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As the title suggests, which operations does the "sync branch" perform on the github application for OS X? Does it do a full clone of the repo again?

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I would assume it pulls the latest commits from the remote. – Oliver Salzburg Oct 21 '13 at 9:55

According to this article on GitHub app documentation:

No, SyncBranch doesn't perform a full clone of the repo. It just pull the changes in origin and push all the commits you haven't pushed yet, all in a single step.

See full article content:

How can I push or pull?

If your repository has a remote connected, we encourage you to use the Sync Branch button. In one step, we'll bring in new changes from the remote and push any commits you haven't published yet. Behind the scenes, we do the equivalent of a git pull --rebase (but make sure to never rewrite merges).

enter image description here

If you would like to perform a standard pull or push without syncing everything, you can do so via the Repository menu item.

enter image description here

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Hmm. This is odd. I have 2 branches; master and dev. My remote repo always sits on the master brach. I develop locally on the dev brach. When I commit changes, I use the "commit and sync" button. This pushes my changes to my remote repo. I then go onto my remote machine and run "git merge dev master". This moves all my changes from dev to master. If on my local machine I run "git pull --rebase", it doesn't seem to do the same as the "sync branch" button. The main difference is that the master branch doesn't get updated (it says "merge dev master" on the master branch when I use sync branch). – dotty Oct 21 '13 at 12:14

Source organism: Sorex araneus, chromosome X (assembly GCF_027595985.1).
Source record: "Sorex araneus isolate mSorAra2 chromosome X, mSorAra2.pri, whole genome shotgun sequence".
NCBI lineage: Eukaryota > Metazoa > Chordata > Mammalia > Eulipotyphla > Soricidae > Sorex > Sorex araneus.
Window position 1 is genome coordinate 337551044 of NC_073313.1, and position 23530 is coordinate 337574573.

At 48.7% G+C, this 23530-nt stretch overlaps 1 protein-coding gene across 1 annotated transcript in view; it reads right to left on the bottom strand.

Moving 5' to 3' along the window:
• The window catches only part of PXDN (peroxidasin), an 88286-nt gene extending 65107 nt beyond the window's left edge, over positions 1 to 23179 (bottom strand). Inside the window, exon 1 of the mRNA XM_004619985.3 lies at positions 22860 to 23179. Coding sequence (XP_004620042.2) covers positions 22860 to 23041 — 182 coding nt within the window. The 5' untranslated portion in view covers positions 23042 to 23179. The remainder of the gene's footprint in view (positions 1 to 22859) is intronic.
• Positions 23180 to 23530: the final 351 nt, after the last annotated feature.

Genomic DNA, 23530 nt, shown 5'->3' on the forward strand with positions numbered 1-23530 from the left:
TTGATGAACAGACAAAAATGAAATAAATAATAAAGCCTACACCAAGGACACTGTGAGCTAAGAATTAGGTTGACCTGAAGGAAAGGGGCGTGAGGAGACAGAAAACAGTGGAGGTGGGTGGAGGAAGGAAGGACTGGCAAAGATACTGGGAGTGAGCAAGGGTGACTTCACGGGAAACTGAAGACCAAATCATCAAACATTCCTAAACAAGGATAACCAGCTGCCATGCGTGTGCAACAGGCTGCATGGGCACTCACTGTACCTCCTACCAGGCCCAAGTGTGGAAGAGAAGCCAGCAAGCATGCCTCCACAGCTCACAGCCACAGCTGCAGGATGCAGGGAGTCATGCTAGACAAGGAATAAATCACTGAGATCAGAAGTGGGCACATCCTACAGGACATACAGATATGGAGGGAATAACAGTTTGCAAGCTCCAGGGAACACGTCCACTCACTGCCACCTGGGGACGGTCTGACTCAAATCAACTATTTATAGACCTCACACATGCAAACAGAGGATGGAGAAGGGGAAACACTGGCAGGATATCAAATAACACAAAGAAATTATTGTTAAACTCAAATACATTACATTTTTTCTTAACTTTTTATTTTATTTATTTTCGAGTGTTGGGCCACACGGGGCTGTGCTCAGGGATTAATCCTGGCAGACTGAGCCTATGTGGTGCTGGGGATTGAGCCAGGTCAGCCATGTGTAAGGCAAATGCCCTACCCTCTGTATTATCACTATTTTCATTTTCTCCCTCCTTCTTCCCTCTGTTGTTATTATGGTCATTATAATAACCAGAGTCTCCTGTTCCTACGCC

It seems that the sync branch button actually loops through the branches and performs a git pull on each one. – dotty Oct 21 '13 at 13:34
@dotty, yes, it probably does that, since it says it brings in new changes from the remote, and I understand it means ALL new changes, and that would mean all the changes in all the branches... – MikO Oct 21 '13 at 14:08

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